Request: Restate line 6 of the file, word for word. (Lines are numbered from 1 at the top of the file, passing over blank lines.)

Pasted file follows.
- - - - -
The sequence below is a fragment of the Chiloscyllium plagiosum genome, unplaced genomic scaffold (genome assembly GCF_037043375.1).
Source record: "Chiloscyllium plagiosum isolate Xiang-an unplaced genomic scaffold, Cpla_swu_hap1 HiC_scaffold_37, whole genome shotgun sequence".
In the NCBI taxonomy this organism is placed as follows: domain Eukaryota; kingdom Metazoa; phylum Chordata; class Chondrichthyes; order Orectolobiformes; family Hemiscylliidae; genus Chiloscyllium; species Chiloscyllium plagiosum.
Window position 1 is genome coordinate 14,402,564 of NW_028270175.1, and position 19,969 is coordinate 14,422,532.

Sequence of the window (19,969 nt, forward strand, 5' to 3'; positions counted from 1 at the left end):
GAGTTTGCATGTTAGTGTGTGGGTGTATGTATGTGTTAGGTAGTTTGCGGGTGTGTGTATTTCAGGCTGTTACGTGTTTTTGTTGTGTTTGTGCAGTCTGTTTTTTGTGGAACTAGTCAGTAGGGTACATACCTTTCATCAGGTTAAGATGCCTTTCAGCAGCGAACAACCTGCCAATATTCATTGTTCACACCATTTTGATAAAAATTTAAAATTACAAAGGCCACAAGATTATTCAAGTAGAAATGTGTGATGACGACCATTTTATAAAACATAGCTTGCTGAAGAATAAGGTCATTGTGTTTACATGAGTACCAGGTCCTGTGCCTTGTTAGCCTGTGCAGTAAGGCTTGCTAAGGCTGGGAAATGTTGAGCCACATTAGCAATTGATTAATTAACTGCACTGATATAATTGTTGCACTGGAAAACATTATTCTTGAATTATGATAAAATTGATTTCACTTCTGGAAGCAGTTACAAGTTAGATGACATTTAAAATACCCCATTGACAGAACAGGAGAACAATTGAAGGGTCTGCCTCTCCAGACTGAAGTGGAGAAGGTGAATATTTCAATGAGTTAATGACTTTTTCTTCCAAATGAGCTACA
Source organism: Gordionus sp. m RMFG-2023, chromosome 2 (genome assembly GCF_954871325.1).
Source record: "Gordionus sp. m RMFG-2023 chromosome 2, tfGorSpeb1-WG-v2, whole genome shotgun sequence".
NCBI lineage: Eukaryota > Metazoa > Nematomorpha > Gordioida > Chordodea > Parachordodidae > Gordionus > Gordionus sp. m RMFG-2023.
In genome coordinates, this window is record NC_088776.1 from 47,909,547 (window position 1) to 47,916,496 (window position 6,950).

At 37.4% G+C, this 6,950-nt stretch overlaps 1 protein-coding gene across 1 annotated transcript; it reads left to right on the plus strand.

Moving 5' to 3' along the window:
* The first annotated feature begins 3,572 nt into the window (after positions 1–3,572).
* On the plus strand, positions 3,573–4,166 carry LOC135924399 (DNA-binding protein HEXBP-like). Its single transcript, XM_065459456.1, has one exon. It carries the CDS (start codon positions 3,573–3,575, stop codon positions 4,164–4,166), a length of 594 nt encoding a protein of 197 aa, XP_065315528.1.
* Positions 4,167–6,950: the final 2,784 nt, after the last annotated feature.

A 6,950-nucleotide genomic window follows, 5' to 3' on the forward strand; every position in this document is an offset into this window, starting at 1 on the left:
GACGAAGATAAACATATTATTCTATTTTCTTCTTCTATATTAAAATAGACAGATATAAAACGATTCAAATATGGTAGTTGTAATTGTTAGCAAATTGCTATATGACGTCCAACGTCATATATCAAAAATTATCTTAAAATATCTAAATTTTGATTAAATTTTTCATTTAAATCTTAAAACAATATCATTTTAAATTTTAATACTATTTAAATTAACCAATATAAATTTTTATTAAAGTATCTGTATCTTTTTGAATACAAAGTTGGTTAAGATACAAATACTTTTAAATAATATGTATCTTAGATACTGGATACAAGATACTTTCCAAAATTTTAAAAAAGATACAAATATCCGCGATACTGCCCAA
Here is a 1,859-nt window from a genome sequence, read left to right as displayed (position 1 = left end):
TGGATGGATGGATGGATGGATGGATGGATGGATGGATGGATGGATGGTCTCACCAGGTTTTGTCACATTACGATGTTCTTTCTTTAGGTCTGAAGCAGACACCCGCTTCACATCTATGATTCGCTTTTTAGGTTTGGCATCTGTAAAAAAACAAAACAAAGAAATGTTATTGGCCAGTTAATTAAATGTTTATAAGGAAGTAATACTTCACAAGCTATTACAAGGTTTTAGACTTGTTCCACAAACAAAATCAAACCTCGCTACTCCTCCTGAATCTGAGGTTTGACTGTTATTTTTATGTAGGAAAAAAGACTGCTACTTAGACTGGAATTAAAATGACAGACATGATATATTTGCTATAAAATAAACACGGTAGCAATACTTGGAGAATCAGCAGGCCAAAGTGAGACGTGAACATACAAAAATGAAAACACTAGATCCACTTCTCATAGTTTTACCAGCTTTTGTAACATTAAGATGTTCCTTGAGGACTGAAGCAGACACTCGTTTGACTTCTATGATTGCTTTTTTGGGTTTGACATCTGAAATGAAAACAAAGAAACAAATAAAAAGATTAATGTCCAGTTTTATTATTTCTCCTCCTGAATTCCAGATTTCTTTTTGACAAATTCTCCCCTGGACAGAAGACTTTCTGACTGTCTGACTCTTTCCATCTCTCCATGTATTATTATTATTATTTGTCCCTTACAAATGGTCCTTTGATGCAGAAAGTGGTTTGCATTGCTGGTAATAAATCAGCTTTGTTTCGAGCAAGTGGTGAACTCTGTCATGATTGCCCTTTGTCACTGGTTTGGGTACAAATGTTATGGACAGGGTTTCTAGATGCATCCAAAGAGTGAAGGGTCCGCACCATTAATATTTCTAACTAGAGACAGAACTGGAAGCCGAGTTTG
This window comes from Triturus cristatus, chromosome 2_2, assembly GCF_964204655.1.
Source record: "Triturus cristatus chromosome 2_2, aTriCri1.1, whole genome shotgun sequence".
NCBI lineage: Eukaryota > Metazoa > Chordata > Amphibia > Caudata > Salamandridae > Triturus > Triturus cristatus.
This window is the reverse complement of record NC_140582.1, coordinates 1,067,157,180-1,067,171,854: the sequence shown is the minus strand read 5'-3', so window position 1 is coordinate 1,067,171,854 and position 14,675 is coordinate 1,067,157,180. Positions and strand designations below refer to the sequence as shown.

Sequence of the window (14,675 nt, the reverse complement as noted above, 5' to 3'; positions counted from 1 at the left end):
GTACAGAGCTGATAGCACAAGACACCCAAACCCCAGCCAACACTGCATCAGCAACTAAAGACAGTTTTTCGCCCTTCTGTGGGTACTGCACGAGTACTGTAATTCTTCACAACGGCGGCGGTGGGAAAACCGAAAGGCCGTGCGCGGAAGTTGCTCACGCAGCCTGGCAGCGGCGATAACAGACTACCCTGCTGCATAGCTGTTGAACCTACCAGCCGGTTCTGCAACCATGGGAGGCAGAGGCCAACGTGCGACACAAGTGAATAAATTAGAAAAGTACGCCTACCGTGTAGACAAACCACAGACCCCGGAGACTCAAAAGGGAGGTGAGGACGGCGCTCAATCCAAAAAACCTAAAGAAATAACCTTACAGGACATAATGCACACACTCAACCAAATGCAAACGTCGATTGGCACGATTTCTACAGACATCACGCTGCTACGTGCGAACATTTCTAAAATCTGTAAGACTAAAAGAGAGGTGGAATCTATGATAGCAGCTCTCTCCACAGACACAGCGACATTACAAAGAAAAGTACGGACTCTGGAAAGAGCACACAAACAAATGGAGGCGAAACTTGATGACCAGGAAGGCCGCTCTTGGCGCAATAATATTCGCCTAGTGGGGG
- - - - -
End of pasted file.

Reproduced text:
GAGTTTGCATGTTAGTGTGTGGGTGTATGTATGTGTTAGGTAGTTTGCGGGTGTGTGTATTTCAGGCTGTTACGTGTTTTTGTTGTGTTTGTGCAGTCTGTTTTTTGTGGAACTAGTCAGTAGGGTACATACCTTTCATCAGGTTAAGATGCCTTTCAGCAGCGAACAACCTGCCAATATTCATTGTTCACACCATTTTGATAAAAATTTAAAATTACAAAGGCCACAAGATTATTCAAGTAGAAATGTGTGATGACGACCATTTTATAAAACATAGCTTGCTGAAGAATAAGGTCATTGTGTTTACATGAGTACCAGGTCCTGTGCCTTGTTAGCCTGTGCAGTAAGGCTTGCTAAGGCTGGGAAATGTTGAGCCACATTAGCAATTGATTAATTAACTGCACTGATATAATTGTTGCACTGGAAAACATTATTCTTGAATTATGATAAAATTGATTTCACTTCTGGAAGCAGTTACAAGTTAGATGACATTTAAAATACCCCATTGACAGAACAGGAGAACAATTGAAGGGTCTGCCTCTCCAGACTGAAGTGGAGAAGGTGAATATTTCAATGAGTTAATGACTTTTTCTTCCAAATGAGCTACA